COVID-19 UPDATE

Our doctors are vaccinated for COVID-19 and wear masks for every appointment. If you would prefer, we are happy to see your pet outdoors (in a shady, safe area), in an open garage, or on a well-ventilated screen porch – weather permitting. If you are hearing impaired, please let us know. We do have clear masks available with advance notice. We want you to feel safe and comfortable.

Did you catch Doc B’s monthly Live Q+A session?

In case you missed it, here are some highlights, but make sure to catch the replay so you don’t miss any of Doc B’s informative answers!

September’s topic was:

Doggie Dementia – officially called Canine Cognitive Dysfunction (CCD)

So let’s get into it! Here are some of the very important questions that were submitted for this episode, but tune into the full episode for more.

Can dogs get sundowners?

Just like humans with Alzheimer’s, some pets may have an increased sense of confusion and disorientation in the evening or nighttime hours.. This may happen for a number of reasons, but some main ones to consider are:

• The dimming light– daylight helps to keep them more alert.
• Their meds– this may just correlate with their medications starting to wear off or just kicking in.
• Sleeping all day followed by increased activity– there may be more activity at the end of the day as you arrive home causing their brains to be overly stimulated

How can you help?

Try your best to keep them awake during the day! Let lots of natural light into the home so they don’t get their days and nights mixed up. If possible, hire a pet sitter or ask a neighbor to drop in and interact with your dog while you’re out so they don’t snooze the daytime hours away! There are also devices that can allow you to speak to your pet and throw treats to them during the day.

Why is my dog suddenly losing his house training ability?

First and foremost, rule out any medical issue that could be causing this. A very common reason for this could be a urinary tract infection. Your pet won’t always show other symptoms, so it’s important to explore!

Chat with your veterinarian to determine what tests should be done to rule out other medical issues. If you aren’t able to identify any, determine if your pet could be in any pain as a result of arthritis. Pain tends to be worse at nighttime and can manifest as panting, restlessness, and whining.

If you’ve ruled out everything else, discuss the possibility of dementia with your veterinarian and come up with a plan of action.

What can you do for doggy dementia?

Unfortunately, nothing can stop doggie dementia, but we can try to slow it down.

• Diet– If your pet isn’t already on a prescription diet for something else, I’ve seen improvement with these two formulas. Both companies are very transparent about their ingredients, which is why I chose them. Please do not change your pet’s diet without talking to your veterinarian first!

• Hill Science Diet B/D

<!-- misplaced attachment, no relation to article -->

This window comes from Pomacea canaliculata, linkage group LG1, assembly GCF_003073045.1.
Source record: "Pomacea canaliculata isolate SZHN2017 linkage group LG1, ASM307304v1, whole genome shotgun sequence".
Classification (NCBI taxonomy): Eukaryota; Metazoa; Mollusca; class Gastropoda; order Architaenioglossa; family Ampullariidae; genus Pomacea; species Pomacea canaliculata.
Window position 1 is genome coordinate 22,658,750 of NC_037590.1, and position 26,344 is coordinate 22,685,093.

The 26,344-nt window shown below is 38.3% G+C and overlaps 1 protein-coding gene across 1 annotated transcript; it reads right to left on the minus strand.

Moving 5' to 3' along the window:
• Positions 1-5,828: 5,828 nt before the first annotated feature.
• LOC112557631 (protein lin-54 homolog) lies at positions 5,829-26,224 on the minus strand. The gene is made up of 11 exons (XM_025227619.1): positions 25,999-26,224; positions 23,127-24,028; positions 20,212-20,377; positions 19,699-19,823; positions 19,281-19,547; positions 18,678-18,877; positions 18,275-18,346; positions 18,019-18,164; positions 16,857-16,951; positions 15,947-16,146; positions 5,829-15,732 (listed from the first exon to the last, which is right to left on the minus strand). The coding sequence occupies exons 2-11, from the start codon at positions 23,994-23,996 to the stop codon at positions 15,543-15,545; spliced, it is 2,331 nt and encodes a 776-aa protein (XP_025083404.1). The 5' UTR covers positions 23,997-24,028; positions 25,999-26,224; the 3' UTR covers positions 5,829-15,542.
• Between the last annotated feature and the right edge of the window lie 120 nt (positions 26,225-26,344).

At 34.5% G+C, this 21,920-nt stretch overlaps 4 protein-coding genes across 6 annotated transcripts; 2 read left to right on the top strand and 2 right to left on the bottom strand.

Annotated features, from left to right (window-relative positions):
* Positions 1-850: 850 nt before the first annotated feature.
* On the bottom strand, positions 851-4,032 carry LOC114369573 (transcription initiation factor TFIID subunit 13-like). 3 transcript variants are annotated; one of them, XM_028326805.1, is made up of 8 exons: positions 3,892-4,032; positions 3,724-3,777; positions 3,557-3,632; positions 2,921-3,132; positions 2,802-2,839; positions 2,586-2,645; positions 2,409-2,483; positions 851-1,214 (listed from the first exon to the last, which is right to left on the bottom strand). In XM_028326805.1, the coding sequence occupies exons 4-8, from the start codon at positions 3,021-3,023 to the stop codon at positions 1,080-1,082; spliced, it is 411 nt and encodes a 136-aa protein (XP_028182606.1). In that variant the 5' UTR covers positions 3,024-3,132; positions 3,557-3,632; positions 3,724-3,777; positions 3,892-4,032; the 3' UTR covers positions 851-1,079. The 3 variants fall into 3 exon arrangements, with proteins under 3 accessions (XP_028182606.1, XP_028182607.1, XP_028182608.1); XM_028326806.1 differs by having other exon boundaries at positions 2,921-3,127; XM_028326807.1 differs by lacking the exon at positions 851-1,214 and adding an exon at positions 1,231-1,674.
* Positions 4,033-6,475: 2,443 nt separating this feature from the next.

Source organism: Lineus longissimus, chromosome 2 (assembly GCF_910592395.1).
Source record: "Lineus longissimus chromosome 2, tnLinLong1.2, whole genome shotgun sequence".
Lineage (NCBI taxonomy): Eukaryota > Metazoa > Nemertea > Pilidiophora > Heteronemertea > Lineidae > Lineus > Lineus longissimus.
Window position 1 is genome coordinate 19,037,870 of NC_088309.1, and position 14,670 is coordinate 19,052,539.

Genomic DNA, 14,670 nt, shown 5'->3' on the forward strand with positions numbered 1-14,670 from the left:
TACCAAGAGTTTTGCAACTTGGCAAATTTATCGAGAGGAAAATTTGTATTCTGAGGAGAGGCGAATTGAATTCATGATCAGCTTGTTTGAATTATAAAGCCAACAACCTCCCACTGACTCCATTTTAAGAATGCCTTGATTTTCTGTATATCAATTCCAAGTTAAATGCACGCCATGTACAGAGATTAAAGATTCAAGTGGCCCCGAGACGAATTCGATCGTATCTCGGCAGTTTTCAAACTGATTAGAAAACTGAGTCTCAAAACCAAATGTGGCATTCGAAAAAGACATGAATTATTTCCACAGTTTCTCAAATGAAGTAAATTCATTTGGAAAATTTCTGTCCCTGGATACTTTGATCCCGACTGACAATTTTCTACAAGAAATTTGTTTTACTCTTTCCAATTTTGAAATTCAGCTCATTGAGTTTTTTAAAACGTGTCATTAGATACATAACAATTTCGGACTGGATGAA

• Purina Bright Mind/Neuro Care

• Exercise– Of the body and mind. It’s important to keep weight off of your older pet’s arthritic joints in order to keep their muscles strong. When their muscles are strong, they’ll be better able to go on walks, play fetch, chase laser pointers, play hide and seek and do the things that will keep them active and alert. For brain exercise, try general training commands, food puzzles, working for their food, novel smells, etc. ANYTHING that stimulates their brain is a plus!
• In some cases, a younger companion– I have seen families have success when they get their older dog a younger companion to interact with (assuming the other dog is a good fit for them). A younger spirit may keep their brain stimulated and, as a result, keep them up and moving.

Can cats get dementia?

Yup, we even talked about our dear feline friends who tend to get overlooked!

Cats CAN also get dementia, but their signs are often due to multiple issues. Most cats that I’ve seen with possible dementia were actually in pain, suffering high blood pressure, or experiencing deafness. Our approach is to treat for pain and make sure there isn’t underlying kidney or thyroid disease causing high blood pressure. In Doc B’s experience, cats tend to show symptoms of dementia in very late years– like 17 or over! Chat with your veterinarian about the options for treating pain symptoms in your cats.

What else did we talk about?

This episode was JAM packed with solid information, so you’ll definitely want to watch the full replay and have a pen handy to take notes! Some other things we discussed were:

• What supplements are good for doggie dementia?
• Is there anything else that could be causing my dog’s weird behavior?
• Can doggie dementia be reversed?
• Is doggie dementia fatal?

Head over to the Facebook page for the replay and the answers to these questions!

Have more questions for Doc B? No worries! Submit them on her website!

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